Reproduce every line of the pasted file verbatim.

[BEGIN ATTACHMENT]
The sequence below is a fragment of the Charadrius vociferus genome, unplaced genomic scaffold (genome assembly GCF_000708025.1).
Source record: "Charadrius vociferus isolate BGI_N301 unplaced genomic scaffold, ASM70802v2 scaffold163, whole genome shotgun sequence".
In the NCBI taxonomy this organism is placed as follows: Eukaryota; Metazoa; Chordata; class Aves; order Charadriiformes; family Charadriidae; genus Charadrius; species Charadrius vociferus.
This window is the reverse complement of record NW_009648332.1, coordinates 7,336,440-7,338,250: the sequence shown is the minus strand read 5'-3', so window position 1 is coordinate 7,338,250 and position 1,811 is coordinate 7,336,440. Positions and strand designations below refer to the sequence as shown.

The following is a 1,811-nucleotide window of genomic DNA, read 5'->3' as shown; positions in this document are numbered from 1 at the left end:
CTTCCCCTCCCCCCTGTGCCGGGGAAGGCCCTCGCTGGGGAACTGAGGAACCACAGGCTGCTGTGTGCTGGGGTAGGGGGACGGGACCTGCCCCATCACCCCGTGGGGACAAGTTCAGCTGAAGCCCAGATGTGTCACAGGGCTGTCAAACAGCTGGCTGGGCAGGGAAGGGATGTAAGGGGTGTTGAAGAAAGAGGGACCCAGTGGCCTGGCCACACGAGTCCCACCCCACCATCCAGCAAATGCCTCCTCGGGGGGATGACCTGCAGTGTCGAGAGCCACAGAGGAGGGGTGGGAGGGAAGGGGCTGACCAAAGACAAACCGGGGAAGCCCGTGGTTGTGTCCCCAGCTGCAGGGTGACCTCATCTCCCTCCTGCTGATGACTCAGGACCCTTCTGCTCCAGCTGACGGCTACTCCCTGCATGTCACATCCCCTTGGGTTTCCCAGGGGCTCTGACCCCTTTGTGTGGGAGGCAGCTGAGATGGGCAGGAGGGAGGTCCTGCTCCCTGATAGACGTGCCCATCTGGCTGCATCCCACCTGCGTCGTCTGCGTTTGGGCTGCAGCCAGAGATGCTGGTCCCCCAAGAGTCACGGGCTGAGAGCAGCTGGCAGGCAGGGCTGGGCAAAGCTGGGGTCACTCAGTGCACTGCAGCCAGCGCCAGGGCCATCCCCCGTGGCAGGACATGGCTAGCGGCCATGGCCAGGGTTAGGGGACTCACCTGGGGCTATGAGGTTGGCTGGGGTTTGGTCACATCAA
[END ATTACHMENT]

The sequence below is a fragment of the Charadrius vociferus genome, unplaced genomic scaffold (genome assembly GCF_000708025.1).
Source record: "Charadrius vociferus isolate BGI_N301 unplaced genomic scaffold, ASM70802v2 scaffold163, whole genome shotgun sequence".
In the NCBI taxonomy this organism is placed as follows: Eukaryota; Metazoa; Chordata; class Aves; order Charadriiformes; family Charadriidae; genus Charadrius; species Charadrius vociferus.
This window is the reverse complement of record NW_009648332.1, coordinates 7,336,440-7,338,250: the sequence shown is the minus strand read 5'-3', so window position 1 is coordinate 7,338,250 and position 1,811 is coordinate 7,336,440. Positions and strand designations below refer to the sequence as shown.

The following is a 1,811-nucleotide window of genomic DNA, read 5'->3' as shown; positions in this document are numbered from 1 at the left end:
CTTCCCCTCCCCCCTGTGCCGGGGAAGGCCCTCGCTGGGGAACTGAGGAACCACAGGCTGCTGTGTGCTGGGGTAGGGGGACGGGACCTGCCCCATCACCCCGTGGGGACAAGTTCAGCTGAAGCCCAGATGTGTCACAGGGCTGTCAAACAGCTGGCTGGGCAGGGAAGGGATGTAAGGGGTGTTGAAGAAAGAGGGACCCAGTGGCCTGGCCACACGAGTCCCACCCCACCATCCAGCAAATGCCTCCTCGGGGGGATGACCTGCAGTGTCGAGAGCCACAGAGGAGGGGTGGGAGGGAAGGGGCTGACCAAAGACAAACCGGGGAAGCCCGTGGTTGTGTCCCCAGCTGCAGGGTGACCTCATCTCCCTCCTGCTGATGACTCAGGACCCTTCTGCTCCAGCTGACGGCTACTCCCTGCATGTCACATCCCCTTGGGTTTCCCAGGGGCTCTGACCCCTTTGTGTGGGAGGCAGCTGAGATGGGCAGGAGGGAGGTCCTGCTCCCTGATAGACGTGCCCATCTGGCTGCATCCCACCTGCGTCGTCTGCGTTTGGGCTGCAGCCAGAGATGCTGGTCCCCCAAGAGTCACGGGCTGAGAGCAGCTGGCAGGCAGGGCTGGGCAAAGCTGGGGTCACTCAGTGCACTGCAGCCAGCGCCAGGGCCATCCCCCGTGGCAGGACATGGCTAGCGGCCATGGCCAGGGTTAGGGGACTCACCTGGGGCTATGAGGTTGGCTGGGGTTTGGTCACATCAA